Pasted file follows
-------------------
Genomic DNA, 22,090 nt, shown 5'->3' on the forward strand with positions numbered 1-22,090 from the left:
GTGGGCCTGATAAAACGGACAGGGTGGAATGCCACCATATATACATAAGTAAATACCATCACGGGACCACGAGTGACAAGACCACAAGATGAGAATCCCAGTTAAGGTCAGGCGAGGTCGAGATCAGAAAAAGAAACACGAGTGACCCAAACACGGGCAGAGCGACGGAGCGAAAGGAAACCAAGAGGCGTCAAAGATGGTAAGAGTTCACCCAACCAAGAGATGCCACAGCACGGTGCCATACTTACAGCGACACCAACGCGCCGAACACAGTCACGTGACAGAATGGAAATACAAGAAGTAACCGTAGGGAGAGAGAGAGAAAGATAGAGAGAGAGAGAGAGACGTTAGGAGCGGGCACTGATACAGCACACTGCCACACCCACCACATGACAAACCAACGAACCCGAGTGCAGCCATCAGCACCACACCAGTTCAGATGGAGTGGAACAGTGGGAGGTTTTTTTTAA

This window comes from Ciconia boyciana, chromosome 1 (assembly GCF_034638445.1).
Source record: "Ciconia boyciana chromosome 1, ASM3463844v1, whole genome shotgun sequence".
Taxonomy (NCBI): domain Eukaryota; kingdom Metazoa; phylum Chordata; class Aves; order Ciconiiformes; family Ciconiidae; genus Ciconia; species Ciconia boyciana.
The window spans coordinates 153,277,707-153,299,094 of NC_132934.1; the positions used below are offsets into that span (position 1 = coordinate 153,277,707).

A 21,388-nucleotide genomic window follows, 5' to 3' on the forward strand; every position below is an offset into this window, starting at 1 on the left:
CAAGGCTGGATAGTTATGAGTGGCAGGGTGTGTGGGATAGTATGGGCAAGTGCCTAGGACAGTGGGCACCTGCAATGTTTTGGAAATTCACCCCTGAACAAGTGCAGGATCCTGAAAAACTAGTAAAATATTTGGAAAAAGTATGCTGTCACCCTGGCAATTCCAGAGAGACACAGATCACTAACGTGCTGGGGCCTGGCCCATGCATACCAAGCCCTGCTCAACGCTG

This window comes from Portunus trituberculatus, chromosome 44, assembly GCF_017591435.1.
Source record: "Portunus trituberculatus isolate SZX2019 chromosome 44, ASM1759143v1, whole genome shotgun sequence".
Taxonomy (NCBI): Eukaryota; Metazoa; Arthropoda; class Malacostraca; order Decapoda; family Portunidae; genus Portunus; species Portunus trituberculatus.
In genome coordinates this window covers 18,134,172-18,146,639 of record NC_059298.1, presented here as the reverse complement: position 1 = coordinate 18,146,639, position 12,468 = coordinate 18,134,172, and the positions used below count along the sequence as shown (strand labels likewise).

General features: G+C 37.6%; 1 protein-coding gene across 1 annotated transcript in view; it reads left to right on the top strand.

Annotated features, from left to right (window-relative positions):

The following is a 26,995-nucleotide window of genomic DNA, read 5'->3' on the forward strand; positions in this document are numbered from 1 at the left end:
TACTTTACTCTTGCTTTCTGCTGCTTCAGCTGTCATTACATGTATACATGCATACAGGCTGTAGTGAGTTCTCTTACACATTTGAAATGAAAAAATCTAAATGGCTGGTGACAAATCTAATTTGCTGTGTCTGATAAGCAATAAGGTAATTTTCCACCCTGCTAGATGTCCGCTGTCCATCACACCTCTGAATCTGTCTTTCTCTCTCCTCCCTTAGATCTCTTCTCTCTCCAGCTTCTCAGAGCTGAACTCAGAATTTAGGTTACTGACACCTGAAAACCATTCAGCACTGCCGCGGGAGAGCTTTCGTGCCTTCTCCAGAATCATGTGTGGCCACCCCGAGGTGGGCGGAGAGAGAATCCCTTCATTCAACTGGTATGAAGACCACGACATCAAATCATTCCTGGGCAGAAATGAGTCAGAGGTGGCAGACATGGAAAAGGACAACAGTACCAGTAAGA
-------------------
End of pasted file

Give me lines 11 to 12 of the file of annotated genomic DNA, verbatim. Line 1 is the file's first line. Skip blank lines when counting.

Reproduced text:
Taxonomy (NCBI): Eukaryota; Metazoa; Arthropoda; class Malacostraca; order Decapoda; family Portunidae; genus Portunus; species Portunus trituberculatus.
In genome coordinates this window covers 18,134,172-18,146,639 of record NC_059298.1, presented here as the reverse complement: position 1 = coordinate 18,146,639, position 12,468 = coordinate 18,134,172, and the positions used below count along the sequence as shown (strand labels likewise).